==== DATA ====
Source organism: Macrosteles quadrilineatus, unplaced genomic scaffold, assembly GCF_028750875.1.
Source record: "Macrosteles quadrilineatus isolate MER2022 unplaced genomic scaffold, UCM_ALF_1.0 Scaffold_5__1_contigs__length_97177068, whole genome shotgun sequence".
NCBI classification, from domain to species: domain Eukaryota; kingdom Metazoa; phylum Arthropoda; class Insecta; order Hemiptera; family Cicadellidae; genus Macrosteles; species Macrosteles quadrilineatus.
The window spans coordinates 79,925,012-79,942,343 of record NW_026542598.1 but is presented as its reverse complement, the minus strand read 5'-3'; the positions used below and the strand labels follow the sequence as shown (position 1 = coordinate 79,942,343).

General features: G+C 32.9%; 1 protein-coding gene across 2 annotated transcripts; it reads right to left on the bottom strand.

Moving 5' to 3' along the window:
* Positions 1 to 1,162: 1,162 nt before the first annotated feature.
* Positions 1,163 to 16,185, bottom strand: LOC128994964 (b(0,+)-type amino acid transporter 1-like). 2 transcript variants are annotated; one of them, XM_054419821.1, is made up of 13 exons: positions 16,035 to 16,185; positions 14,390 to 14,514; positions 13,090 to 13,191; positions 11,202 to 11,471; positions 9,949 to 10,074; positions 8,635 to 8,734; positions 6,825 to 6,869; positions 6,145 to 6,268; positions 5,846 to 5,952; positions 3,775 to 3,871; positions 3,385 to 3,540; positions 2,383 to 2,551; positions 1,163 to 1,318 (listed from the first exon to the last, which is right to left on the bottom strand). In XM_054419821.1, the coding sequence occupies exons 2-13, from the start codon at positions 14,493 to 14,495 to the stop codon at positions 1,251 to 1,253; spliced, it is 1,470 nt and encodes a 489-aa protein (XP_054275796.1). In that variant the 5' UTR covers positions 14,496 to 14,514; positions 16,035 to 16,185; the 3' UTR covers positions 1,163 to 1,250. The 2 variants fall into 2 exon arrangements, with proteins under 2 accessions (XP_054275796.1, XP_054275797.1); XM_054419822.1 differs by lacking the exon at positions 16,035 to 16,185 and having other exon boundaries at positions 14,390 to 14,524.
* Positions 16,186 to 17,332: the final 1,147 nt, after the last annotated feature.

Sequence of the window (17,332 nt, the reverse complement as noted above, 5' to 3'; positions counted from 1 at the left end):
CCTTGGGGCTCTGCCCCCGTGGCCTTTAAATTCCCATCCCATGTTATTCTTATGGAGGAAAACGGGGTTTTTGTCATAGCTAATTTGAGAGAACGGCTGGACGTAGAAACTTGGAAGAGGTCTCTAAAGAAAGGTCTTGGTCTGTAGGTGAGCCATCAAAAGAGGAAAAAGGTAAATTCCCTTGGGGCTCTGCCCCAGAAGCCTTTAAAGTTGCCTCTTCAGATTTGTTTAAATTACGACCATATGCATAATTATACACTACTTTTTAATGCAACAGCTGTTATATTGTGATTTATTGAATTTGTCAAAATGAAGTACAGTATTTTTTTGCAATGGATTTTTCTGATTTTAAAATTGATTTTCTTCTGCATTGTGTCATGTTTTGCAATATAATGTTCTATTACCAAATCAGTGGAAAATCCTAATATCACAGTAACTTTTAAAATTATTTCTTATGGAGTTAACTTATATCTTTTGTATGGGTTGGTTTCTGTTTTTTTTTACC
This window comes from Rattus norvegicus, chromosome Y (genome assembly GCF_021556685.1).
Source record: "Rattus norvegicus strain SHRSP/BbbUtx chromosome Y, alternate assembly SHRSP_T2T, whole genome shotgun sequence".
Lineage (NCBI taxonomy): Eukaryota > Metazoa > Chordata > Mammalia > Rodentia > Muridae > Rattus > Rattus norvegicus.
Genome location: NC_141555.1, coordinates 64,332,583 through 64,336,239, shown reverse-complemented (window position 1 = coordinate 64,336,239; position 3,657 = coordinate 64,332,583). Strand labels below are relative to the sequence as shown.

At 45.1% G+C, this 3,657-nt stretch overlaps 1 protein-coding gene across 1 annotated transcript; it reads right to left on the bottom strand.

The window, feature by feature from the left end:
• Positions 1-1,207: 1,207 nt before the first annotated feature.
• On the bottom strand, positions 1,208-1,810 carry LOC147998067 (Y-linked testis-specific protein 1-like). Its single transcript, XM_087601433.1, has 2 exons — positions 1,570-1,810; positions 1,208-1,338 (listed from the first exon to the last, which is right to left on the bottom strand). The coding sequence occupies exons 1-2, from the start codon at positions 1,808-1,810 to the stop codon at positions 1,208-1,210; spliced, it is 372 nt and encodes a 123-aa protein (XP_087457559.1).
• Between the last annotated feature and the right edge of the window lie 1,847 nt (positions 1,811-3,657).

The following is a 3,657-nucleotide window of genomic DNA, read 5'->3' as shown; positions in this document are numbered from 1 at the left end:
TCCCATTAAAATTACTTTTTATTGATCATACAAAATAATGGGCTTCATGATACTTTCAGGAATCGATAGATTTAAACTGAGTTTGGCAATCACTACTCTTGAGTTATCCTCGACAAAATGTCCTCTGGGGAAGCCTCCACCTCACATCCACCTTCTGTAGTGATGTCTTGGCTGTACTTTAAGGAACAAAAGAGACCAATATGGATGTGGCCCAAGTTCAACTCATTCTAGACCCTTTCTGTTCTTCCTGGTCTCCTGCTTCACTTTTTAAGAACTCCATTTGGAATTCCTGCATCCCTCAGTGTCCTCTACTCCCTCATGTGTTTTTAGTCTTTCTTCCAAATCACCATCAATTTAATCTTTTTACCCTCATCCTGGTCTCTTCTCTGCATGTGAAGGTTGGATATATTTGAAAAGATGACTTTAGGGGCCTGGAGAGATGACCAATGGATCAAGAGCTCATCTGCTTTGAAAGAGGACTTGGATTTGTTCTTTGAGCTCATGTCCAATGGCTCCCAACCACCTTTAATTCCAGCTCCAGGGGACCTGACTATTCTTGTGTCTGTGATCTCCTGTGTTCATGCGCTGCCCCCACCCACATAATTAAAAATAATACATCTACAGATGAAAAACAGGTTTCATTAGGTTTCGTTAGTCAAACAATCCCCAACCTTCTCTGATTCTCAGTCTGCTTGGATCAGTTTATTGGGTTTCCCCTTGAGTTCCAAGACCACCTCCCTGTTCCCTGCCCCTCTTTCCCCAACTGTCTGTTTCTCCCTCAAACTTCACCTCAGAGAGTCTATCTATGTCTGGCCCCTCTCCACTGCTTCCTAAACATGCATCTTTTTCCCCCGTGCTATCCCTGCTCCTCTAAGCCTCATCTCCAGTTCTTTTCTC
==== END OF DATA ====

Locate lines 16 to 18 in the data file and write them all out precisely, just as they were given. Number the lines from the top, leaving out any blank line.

At 45.1% G+C, this 3,657-nt stretch overlaps 1 protein-coding gene across 1 annotated transcript; it reads right to left on the bottom strand.

The window, feature by feature from the left end:
• Positions 1-1,207: 1,207 nt before the first annotated feature.